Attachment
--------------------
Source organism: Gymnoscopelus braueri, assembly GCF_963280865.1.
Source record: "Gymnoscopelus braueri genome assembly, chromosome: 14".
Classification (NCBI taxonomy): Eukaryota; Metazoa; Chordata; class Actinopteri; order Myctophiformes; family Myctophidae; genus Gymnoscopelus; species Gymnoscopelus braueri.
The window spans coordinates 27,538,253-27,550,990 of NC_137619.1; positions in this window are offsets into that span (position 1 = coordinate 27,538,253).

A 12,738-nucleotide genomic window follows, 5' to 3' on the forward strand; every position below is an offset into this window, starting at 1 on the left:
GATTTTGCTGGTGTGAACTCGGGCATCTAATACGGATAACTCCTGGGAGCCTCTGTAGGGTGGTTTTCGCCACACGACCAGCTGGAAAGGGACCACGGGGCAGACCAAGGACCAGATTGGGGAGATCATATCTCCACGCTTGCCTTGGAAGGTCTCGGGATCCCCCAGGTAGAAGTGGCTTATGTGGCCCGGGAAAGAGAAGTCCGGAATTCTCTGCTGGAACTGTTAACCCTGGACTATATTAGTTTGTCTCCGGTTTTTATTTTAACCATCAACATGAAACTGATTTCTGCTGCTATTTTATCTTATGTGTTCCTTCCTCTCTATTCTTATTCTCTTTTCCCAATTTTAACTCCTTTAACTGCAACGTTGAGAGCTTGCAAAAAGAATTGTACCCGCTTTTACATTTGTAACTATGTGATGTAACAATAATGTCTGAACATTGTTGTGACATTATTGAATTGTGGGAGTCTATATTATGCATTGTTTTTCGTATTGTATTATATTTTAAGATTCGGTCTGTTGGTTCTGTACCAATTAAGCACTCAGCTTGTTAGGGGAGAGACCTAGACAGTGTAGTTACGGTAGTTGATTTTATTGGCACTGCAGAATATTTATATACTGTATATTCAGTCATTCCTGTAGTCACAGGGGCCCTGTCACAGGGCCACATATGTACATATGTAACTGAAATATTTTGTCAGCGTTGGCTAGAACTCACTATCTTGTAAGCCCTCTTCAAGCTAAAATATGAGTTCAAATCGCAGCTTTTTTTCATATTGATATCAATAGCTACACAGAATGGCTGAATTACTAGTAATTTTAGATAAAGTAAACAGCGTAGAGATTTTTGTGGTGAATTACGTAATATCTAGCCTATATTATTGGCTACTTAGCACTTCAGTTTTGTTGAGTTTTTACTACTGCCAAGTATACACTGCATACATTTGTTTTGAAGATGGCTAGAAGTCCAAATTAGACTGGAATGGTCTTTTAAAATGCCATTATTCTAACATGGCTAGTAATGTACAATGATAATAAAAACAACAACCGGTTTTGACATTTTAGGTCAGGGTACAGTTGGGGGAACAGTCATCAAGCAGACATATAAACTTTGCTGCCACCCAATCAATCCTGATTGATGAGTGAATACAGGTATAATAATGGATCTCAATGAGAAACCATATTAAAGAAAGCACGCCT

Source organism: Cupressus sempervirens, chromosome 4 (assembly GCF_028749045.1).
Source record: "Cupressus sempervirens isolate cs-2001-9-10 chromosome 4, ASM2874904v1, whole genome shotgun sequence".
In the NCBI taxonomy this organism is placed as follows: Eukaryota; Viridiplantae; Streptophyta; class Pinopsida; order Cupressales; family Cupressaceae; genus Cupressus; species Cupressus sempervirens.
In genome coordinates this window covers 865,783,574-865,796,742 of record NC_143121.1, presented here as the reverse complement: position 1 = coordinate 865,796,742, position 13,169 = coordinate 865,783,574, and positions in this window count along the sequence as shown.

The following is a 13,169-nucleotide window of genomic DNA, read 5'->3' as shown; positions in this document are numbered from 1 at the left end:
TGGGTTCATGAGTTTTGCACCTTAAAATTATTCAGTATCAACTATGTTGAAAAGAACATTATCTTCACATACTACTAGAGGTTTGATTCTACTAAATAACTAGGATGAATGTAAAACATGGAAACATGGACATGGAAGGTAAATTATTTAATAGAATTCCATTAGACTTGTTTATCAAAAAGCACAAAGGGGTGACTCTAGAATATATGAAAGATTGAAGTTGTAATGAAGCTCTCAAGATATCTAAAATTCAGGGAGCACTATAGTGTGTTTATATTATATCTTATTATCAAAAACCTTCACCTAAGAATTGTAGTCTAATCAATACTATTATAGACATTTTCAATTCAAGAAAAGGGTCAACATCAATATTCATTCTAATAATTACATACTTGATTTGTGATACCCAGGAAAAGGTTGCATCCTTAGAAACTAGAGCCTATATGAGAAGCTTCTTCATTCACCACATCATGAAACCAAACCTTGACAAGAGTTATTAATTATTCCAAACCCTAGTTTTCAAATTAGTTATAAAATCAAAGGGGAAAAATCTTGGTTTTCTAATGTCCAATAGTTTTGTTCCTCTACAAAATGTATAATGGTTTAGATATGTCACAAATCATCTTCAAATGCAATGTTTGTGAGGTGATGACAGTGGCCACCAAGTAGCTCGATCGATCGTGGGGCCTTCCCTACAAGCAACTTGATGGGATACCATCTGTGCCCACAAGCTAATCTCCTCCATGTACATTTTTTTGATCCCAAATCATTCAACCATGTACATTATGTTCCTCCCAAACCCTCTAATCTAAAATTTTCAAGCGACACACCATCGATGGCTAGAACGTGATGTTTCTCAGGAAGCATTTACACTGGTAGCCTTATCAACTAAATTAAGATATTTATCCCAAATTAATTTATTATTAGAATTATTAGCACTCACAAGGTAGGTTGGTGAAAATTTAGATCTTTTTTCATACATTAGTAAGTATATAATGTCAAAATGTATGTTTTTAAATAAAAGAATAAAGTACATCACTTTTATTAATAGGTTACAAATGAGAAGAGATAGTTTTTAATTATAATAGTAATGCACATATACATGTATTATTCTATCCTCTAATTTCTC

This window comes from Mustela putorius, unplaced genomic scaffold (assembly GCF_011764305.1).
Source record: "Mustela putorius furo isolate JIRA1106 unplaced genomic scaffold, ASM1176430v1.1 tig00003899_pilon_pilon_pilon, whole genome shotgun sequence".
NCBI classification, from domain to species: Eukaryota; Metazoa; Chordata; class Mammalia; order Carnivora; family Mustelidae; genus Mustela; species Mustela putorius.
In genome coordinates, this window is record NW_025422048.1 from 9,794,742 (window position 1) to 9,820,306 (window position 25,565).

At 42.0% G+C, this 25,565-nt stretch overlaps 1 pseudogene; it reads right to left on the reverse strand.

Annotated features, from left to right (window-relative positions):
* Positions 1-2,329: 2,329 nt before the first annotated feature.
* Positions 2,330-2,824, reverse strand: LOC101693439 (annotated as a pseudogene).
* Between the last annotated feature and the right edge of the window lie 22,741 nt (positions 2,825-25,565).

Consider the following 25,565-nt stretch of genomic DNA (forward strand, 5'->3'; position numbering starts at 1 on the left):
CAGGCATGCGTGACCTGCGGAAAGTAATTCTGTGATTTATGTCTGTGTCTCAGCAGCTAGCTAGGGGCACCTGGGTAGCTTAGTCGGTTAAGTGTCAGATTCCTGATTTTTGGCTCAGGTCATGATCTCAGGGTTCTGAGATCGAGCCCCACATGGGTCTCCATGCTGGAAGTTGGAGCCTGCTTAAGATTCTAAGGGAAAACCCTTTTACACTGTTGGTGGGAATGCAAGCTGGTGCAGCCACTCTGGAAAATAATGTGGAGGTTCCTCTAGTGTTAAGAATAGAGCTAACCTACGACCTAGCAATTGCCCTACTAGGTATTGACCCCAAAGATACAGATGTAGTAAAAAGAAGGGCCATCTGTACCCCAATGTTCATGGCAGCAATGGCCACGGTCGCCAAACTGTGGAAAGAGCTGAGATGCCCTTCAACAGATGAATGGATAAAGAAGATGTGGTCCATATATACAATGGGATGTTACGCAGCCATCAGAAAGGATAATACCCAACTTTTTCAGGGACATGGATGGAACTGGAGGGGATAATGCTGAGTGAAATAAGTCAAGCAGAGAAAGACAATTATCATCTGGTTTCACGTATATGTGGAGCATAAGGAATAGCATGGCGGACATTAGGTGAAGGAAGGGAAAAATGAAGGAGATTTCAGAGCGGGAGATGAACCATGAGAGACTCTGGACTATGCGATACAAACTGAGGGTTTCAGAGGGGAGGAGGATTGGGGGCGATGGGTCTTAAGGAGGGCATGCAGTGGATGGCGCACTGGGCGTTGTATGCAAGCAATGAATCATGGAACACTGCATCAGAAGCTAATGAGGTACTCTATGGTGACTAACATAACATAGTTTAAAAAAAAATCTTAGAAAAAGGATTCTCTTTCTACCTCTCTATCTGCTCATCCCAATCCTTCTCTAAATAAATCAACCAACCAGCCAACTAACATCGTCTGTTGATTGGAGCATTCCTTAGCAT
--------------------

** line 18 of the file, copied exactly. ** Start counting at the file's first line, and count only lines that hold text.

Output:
Annotated features, from left to right (window-relative positions):